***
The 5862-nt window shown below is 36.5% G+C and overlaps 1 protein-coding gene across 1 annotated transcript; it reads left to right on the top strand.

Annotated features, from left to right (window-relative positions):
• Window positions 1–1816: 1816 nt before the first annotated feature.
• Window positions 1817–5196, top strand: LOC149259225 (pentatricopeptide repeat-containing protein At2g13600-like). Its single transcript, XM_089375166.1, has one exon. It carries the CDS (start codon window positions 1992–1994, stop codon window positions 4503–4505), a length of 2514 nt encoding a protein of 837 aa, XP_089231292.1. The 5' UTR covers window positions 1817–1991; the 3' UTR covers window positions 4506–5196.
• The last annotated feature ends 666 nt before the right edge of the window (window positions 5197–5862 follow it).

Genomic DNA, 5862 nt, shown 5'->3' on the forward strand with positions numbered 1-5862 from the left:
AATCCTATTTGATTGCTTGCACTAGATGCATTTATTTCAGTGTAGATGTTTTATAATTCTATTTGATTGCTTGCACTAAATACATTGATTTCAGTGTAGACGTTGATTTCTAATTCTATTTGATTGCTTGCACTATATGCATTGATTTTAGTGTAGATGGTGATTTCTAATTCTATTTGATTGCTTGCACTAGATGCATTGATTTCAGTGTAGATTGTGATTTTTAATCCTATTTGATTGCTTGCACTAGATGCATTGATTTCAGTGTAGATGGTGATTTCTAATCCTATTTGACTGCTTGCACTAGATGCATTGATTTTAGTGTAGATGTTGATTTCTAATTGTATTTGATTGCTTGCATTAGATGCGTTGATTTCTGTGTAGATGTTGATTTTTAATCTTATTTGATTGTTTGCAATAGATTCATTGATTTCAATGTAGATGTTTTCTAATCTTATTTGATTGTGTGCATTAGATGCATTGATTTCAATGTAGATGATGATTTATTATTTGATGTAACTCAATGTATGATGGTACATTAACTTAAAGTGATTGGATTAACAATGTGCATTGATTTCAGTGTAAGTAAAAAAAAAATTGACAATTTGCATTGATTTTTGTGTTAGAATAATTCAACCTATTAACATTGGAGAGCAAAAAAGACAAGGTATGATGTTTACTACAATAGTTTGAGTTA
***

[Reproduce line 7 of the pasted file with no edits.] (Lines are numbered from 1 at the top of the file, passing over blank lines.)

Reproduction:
AATCCTATTTGATTGCTTGCACTAGATGCATTTATTTCAGTGTAGATGTTTTATAATTCTATTTGATTGCTTGCACTAAATACATTGATTTCAGTGTAGACGTTGATTTCTAATTCTATTTGATTGCTTGCACTATATGCATTGATTTTAGTGTAGATGGTGATTTCTAATTCTATTTGATTGCTTGCACTAGATGCATTGATTTCAGTGTAGATTGTGATTTTTAATCCTATTTGATTGCTTGCACTAGATGCATTGATTTCAGTGTAGATGGTGATTTCTAATCCTATTTGACTGCTTGCACTAGATGCATTGATTTTAGTGTAGATGTTGATTTCTAATTGTATTTGATTGCTTGCATTAGATGCGTTGATTTCTGTGTAGATGTTGATTTTTAATCTTATTTGATTGTTTGCAATAGATTCATTGATTTCAATGTAGATGTTTTCTAATCTTATTTGATTGTGTGCATTAGATGCATTGATTTCAATGTAGATGATGATTTATTATTTGATGTAACTCAATGTATGATGGTACATTAACTTAAAGTGATTGGATTAACAATGTGCATTGATTTCAGTGTAAGTAAAAAAAAAATTGACAATTTGCATTGATTTTTGTGTTAGAATAATTCAACCTATTAACATTGGAGAGCAAAAAAGACAAGGTATGATGTTTACTACAATAGTTTGAGTTA